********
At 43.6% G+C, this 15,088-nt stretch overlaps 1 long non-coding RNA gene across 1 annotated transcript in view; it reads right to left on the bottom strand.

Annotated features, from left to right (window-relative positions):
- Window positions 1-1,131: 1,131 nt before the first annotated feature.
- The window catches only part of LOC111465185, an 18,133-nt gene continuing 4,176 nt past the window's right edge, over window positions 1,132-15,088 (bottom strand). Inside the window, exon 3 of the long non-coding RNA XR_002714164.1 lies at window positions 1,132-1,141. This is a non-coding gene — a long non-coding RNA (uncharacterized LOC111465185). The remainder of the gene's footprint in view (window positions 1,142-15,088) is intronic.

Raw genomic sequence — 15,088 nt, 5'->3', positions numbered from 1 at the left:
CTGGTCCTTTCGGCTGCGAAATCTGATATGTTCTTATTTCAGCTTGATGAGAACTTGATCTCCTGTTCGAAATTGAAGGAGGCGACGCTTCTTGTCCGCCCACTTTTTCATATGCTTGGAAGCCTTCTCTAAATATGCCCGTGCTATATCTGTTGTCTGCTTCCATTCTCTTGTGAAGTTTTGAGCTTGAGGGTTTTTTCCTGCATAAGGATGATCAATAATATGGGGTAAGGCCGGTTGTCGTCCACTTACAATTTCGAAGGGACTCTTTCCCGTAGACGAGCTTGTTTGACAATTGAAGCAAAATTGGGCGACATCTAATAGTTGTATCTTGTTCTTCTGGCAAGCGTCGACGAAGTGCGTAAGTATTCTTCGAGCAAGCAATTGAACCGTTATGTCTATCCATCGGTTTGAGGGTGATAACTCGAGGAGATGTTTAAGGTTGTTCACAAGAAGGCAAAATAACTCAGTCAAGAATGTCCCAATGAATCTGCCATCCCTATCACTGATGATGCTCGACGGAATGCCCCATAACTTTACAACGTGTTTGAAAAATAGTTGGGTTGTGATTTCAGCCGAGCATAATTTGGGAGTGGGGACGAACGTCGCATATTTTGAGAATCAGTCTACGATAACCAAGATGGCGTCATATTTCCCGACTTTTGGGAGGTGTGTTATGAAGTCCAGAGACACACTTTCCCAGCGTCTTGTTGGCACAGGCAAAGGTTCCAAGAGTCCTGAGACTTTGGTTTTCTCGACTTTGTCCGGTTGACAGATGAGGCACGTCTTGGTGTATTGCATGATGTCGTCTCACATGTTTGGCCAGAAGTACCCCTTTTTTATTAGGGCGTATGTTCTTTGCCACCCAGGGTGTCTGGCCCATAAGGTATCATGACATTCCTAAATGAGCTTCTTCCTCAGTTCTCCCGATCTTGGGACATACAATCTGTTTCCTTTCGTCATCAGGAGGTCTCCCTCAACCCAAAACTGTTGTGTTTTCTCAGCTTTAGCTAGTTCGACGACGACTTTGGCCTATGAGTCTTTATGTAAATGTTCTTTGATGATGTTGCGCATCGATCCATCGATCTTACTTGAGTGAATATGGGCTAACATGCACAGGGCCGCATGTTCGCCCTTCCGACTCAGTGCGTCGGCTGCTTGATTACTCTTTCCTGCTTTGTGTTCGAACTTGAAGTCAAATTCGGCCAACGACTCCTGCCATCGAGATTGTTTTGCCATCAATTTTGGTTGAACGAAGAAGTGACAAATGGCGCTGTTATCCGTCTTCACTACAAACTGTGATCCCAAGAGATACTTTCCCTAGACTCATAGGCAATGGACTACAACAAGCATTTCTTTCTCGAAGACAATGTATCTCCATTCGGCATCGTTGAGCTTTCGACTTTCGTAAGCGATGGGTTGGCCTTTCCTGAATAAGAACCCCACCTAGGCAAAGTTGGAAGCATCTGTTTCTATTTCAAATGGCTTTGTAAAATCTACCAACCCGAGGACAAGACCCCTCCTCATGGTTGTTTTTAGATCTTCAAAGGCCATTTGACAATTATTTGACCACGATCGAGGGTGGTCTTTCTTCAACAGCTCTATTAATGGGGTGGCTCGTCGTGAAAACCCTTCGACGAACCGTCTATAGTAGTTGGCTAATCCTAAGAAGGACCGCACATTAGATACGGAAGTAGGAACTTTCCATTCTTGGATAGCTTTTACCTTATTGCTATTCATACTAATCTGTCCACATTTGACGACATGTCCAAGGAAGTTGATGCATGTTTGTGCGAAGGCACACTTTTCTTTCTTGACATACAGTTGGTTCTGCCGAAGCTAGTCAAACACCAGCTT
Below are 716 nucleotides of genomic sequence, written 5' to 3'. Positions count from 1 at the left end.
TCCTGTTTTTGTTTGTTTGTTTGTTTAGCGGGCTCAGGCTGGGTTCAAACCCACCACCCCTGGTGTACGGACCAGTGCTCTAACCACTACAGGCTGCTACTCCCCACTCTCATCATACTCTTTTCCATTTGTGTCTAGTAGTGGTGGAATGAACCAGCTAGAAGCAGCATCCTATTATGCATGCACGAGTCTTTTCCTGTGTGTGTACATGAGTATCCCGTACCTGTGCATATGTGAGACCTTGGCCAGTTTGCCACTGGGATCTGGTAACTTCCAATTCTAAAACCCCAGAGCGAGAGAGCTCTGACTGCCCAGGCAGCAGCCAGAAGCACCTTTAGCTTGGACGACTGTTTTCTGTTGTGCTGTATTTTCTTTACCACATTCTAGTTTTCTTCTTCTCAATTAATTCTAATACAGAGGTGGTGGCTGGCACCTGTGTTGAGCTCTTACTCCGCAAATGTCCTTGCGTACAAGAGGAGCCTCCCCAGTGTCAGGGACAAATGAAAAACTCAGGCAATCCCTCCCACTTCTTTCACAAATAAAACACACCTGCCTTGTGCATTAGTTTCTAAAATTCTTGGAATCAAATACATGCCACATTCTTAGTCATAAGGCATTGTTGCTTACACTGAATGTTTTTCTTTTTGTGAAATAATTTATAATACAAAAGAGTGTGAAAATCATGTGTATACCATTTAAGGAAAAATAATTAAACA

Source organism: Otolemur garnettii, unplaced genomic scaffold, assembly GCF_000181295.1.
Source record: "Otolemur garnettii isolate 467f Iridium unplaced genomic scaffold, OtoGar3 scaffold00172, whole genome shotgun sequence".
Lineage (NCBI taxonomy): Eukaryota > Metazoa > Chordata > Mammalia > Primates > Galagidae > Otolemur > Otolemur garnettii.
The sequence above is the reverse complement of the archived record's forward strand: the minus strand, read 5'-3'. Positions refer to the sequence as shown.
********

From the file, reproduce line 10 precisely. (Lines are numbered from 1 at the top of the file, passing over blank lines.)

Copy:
Source record: "Otolemur garnettii isolate 467f Iridium unplaced genomic scaffold, OtoGar3 scaffold00172, whole genome shotgun sequence".